Oh this is a rich one. I can relate to the wonderful smell of horses and when you live and work with them 24/7 it’s just who you are. I’m a farrier and several years ago I stopped by the bank after a long hot day of shoeing. At the counter I handed the deposit to the young clerk who moved to another station to punch some buttons and then came back to me with the words “Do you have horses?” I replied in the affirmative and then she said “I just love that smell”. Uh oh!. My mind raced…would that be the manure, the sweat (mine in this case) or the burning hoof smell that stubbornly clings to everything when you have been setting clips on event horses all day. In the end I just said “Me too” and made my escape. That clerk had a dreamy smile on her face when she said it though so I know she was one of us and wanted to let me know. I must admit though, I did use the drive through the next few times I stopped by after work.

  7. Cadence Farm

    Thank you Anna for the sunset.

    And many thank you’s for the words, previously lost to me, but now, finally, in hand (He! He!), to describe myself: “cowboy girl.”

  8. Black Bay Farm

    Thank you friend for giving us a vision of our breadth as horsewomen and sharing with such honesty what is sometimes, even at 64, still hard to see about our selves, our loves, and what has shaped us.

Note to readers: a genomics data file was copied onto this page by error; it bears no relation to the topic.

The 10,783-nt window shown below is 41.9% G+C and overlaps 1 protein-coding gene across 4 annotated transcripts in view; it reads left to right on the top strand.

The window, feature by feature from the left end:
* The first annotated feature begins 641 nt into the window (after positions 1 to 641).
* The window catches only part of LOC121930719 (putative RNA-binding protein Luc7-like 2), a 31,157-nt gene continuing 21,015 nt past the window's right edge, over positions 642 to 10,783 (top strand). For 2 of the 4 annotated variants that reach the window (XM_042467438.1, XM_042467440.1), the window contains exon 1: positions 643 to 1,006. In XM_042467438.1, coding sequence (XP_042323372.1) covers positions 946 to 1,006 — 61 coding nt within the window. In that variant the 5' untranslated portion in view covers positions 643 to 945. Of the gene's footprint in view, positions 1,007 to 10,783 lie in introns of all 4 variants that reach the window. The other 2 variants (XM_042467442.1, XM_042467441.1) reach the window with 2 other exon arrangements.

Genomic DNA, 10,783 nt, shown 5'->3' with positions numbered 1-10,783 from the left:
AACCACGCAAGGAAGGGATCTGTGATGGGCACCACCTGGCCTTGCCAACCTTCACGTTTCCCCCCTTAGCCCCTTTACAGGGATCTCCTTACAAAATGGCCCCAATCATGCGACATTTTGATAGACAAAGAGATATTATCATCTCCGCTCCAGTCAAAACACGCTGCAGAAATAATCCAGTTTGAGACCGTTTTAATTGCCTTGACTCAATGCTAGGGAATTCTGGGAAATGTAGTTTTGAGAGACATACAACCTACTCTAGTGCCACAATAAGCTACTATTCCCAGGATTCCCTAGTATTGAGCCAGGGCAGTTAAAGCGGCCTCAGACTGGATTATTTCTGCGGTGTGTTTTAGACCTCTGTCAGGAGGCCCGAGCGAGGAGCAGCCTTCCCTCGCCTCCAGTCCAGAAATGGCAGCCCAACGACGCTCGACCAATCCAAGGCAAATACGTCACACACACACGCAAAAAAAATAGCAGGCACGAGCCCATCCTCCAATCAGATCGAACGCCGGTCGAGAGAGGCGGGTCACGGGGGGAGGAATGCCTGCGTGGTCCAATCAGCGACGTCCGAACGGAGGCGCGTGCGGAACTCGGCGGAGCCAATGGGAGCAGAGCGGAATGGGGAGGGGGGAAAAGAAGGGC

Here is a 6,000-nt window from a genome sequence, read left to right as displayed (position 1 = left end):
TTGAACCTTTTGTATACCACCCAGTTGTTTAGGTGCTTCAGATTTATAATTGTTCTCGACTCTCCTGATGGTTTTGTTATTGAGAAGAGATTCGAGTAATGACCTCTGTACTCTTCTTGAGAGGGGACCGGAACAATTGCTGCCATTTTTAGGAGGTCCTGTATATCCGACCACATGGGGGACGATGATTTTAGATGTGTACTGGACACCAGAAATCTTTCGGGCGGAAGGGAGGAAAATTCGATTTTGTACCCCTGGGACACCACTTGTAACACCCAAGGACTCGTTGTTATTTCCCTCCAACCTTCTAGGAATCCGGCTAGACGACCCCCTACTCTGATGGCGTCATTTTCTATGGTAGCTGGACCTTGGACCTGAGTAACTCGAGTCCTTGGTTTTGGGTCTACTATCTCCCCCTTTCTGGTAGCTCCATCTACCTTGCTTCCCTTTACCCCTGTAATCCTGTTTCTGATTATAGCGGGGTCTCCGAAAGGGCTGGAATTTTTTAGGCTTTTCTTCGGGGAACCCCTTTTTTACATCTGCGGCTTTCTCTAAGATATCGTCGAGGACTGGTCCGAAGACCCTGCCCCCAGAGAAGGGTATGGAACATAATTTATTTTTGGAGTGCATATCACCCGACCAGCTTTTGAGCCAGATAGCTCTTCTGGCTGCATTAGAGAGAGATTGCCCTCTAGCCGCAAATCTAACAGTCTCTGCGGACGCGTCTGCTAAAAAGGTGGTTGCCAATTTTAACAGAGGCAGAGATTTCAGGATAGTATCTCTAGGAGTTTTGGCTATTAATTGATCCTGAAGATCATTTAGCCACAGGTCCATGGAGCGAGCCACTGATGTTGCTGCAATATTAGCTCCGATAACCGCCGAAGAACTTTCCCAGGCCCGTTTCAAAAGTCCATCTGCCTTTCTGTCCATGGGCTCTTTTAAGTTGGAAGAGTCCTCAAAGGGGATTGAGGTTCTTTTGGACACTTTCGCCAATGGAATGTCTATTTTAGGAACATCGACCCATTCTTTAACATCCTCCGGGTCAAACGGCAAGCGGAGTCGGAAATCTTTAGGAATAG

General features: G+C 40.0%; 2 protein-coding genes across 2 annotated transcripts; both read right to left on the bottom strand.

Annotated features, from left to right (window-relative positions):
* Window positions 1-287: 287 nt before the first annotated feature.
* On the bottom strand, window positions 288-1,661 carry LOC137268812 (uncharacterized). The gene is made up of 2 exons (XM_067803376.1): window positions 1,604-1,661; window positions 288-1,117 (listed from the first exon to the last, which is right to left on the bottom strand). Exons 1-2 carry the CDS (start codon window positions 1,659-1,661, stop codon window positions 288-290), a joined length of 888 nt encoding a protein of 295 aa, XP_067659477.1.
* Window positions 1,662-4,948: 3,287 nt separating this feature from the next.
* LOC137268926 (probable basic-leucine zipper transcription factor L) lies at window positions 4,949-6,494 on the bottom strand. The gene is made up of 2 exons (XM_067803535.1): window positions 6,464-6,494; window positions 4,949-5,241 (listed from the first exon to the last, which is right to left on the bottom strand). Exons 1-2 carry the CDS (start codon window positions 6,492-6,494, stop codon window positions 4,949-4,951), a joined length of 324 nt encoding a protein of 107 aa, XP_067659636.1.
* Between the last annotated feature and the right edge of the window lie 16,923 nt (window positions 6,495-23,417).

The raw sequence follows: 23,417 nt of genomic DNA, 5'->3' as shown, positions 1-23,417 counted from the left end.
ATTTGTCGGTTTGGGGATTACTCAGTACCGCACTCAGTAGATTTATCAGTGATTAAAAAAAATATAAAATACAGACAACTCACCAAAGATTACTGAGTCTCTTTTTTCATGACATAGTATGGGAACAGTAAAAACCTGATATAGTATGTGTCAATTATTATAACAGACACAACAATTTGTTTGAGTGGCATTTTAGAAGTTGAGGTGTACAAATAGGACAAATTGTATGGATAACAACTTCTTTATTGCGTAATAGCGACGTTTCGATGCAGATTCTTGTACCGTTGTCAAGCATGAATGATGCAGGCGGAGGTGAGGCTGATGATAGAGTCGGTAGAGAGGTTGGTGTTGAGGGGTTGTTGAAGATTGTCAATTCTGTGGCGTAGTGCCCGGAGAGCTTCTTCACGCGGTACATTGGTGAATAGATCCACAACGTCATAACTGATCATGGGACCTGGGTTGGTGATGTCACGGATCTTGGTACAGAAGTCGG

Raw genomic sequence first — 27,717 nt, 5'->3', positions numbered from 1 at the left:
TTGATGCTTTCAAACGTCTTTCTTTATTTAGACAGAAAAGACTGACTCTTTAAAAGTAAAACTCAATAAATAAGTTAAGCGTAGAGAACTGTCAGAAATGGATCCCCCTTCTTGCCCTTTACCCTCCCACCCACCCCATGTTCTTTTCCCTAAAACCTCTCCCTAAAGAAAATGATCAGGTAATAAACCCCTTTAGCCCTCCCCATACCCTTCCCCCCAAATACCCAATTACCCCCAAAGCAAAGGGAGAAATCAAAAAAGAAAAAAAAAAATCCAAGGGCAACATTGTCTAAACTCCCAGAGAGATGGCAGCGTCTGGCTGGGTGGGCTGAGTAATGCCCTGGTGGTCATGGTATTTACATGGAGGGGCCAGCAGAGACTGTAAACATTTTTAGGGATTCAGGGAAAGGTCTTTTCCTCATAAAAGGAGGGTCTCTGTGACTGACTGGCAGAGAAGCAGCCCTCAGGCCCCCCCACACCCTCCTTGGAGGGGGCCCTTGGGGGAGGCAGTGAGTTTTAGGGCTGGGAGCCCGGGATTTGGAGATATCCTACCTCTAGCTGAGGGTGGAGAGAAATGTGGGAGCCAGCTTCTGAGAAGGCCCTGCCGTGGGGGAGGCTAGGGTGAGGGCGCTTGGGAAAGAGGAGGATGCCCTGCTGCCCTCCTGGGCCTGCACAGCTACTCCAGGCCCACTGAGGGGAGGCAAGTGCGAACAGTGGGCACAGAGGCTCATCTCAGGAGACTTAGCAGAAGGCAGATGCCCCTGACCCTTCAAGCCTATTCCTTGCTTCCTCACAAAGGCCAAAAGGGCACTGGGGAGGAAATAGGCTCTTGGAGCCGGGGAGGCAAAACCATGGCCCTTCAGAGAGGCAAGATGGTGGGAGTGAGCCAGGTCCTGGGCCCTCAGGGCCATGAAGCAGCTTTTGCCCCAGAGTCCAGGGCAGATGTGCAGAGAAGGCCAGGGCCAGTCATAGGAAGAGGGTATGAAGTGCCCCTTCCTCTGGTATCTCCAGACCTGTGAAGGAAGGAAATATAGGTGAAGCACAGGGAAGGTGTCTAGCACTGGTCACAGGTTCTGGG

>

  9. Sue watson

    Just brilliant, thanks so much, looking forward to your visit to us at Tullich Farm Scotland for the Summer Solstice , it’s going to be great.

  10. Chaz

    Nice reading on this Thanksgiving weekend. Spirit Farm sounds exceptional, as is your writing and gorgeous picture. Dude Rancher (almost wrote Dud Rancher by mistake) sure got your perfume correct, along with the cigarette smell possibility despite broken nose. Wish I would have been seating next to you on the plane instead of the Jack R guy. We would have had a lot to talk about.

  11. eremophila

    I’ve ‘settled’ into a small town for the summer as a respite from travelling in the heat, and as dog and I explore in the cool mornings we find local horses to exchange sniffs with. It’s the smell of heaven for me. I wish I could be more like my dog who when he finds a good smell will roll his body in it.
    You’ve got me thinking now about how horses have helped me to dream of a better kind of society…… so true!

  12. The most wonderful perfume in the world. I remember the odd looks while riding the bus home after a day working at a riding stable taking people out on trail rides. I didn’t care. I’ve treasured having that scent on me every time I’ve been blessed to have it.